Cloud storage: The final nail in tape's coffin

Amazon.com's new long-term storage offering isn't right for disaster recovery, but looks to be a perfect fit for archiving

More than two years ago, I wrote about the persisting value of tape as an archival backup medium. At the time, the LTO-5 tape standard had recently been announced in an effort to stave off ever-increasing pressure from disk-to-disk backup products. Since then, a lot has changed. Although the nearly twice-as-capable LTO-6 tape standard will hit the market soon, disk-to-disk backup has become a much more popular way to back up the enterprise. Effective deduplication tech, high-performance scale-out disk backup appliances, and the challenges of effectively backing up and restoring virtual machines have all helped disk backup push tape to the margins.

But despite its falling costs and increasing performance, disk backup still can't do one thing that tape is especially good at: Get shipped to a vault, sit on a shelf for a long time, and remain ready to be restored from years later.

[ Discover the key technologies to speed archival storage and get quick data recovery in InfoWorld's Archiving Deep Dive PDF special report. ]

At their core, hard disks are still mechanical devices with components that aren't well suited to being tossed into the mail and sitting dormant for years. That's why you still usually find tape used for monthly and yearly archives, even in organizations that have switched to disks for daily backups and short-term retention. That's especially true in regulated industries like health care and banking where retaining those archives is mandatory.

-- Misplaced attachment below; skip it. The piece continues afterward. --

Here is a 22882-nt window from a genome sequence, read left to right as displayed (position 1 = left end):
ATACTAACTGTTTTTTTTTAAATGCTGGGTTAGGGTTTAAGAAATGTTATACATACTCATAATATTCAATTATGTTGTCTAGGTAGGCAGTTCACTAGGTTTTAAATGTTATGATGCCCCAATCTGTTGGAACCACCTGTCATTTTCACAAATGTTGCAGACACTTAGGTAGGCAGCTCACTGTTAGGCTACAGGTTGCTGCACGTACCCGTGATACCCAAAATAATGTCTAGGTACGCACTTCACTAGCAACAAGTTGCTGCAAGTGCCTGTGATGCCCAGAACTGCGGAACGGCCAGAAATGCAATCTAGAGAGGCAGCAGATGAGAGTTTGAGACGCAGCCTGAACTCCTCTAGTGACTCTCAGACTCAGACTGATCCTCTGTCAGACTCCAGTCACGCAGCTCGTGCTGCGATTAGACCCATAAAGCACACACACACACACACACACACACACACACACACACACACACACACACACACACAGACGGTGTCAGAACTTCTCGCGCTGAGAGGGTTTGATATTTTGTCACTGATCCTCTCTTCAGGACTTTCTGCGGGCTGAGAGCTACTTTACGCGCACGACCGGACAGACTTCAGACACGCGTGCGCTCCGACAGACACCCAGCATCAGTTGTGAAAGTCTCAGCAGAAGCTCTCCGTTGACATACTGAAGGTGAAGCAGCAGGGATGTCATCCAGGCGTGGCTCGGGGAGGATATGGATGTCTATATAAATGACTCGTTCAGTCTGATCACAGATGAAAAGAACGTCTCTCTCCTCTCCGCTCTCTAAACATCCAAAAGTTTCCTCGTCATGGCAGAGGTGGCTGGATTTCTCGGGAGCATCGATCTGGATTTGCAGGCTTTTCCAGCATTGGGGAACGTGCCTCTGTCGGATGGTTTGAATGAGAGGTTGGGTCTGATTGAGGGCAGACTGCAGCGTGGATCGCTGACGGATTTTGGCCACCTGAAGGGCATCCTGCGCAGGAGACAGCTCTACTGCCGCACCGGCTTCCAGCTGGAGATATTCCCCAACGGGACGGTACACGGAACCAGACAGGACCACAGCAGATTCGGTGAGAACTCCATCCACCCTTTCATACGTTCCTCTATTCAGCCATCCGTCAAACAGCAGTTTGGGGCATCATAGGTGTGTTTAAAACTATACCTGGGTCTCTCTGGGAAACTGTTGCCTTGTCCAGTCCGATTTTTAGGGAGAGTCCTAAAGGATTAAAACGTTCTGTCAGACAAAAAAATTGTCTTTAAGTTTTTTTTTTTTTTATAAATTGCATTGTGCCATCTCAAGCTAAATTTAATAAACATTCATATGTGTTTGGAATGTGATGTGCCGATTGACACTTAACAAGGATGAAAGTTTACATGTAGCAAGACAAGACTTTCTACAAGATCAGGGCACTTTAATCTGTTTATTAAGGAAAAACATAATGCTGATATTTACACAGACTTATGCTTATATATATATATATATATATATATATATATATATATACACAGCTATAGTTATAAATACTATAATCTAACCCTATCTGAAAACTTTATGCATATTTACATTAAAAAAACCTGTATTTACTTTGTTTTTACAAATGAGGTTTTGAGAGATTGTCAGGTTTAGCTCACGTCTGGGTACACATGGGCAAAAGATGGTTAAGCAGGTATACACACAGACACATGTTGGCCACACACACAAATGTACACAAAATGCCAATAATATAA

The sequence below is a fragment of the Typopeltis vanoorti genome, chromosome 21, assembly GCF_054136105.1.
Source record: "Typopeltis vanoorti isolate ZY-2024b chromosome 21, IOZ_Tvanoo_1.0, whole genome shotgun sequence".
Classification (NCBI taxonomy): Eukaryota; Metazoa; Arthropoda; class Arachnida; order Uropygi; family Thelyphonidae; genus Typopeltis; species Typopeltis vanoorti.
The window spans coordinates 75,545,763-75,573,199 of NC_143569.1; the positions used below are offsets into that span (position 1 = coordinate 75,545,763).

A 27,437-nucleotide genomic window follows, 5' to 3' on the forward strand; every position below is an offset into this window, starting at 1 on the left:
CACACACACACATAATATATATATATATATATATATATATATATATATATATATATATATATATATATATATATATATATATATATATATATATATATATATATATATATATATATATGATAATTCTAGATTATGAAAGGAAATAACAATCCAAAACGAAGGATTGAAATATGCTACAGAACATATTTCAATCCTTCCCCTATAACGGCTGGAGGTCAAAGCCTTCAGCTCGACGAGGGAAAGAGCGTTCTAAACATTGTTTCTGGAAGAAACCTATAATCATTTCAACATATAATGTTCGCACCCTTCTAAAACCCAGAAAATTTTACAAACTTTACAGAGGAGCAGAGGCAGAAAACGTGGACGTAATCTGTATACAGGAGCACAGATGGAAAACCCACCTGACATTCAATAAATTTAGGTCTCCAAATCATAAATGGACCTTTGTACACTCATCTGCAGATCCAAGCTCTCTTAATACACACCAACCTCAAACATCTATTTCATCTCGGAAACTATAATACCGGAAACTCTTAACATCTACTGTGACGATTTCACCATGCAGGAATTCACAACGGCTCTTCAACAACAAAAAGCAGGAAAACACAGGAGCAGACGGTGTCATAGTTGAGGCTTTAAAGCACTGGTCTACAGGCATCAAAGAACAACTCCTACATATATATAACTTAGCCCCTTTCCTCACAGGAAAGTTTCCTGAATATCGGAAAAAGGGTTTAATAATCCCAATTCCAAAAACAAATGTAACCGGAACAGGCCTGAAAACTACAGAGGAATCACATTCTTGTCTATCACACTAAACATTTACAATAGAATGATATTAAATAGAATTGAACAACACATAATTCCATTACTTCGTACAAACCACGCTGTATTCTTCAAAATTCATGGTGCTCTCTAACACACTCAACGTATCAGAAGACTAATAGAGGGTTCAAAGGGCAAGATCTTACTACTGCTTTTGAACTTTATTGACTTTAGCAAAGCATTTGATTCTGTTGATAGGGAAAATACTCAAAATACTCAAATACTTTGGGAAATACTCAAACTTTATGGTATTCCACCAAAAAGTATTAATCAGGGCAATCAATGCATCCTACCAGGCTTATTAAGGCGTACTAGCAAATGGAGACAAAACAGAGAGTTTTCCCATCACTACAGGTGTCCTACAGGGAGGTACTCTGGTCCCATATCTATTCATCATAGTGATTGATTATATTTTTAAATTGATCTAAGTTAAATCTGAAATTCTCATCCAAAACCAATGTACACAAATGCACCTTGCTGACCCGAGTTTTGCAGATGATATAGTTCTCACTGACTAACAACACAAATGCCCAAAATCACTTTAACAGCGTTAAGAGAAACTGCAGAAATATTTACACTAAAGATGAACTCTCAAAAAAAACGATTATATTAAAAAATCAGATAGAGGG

The conventional wisdom is that tape is therefore here to stay, though unloved and hidden in warehouses far, far away. That conventional wisdom may be wrong. Amazon.com may have what will become the final nail in tape's coffin: Its new cloud-based archival storage, dubbed Glacier.

Much like Amazon.com's six-year-old S3 (Simple Storage Service), Glacier is a cloud-based object storage service that can hold whatever kind of data you feel like uploading into it, regardless of its format or the software used to generate it. Like S3, Glacier has the same claimed 99.999999999 percent data durability and 99.99 percent data availability design. But beyond that, Glacier differs substantially from S3.

First off, it's crazy cheap to upload and store data with Glacier: just 1 cent per gigabyte (that's 8 to 20 percent the cost of S3, depending on the amount of data), and inbound data transfer is free. That comes to about $122 a year per terabyte for offsite cloud storage that's designed to be nigh-immune to data loss. Even the "well, I can buy a 2TB drive at Staples for $130" argument that's often heard during corner-office enterprise storage discussions can't touch that kind of economy.

When I saw Glacier's pricing, I immediately wondered how Amazon.com could possibly make money from it. Although Amazon.com has not been forthcoming about how Glacier works behind the scenes, an anonymous poster purporting to be an ex-Amazon.com employee has shed some light on what Amazon.com may be up to. Instead of building a massive online storage infrastructure like the one that back-ends S3, Amazon.com is apparently using the cheapest, slowest disk money can buy. It's built an extremely low-power storage grid in which most disks are typically spun down and activated only during data retrieval operations -- both decreasing operational costs and increasing the lifetime of the disks. Although there's no way to know for sure whether that poster is correct, such as approach makes sense.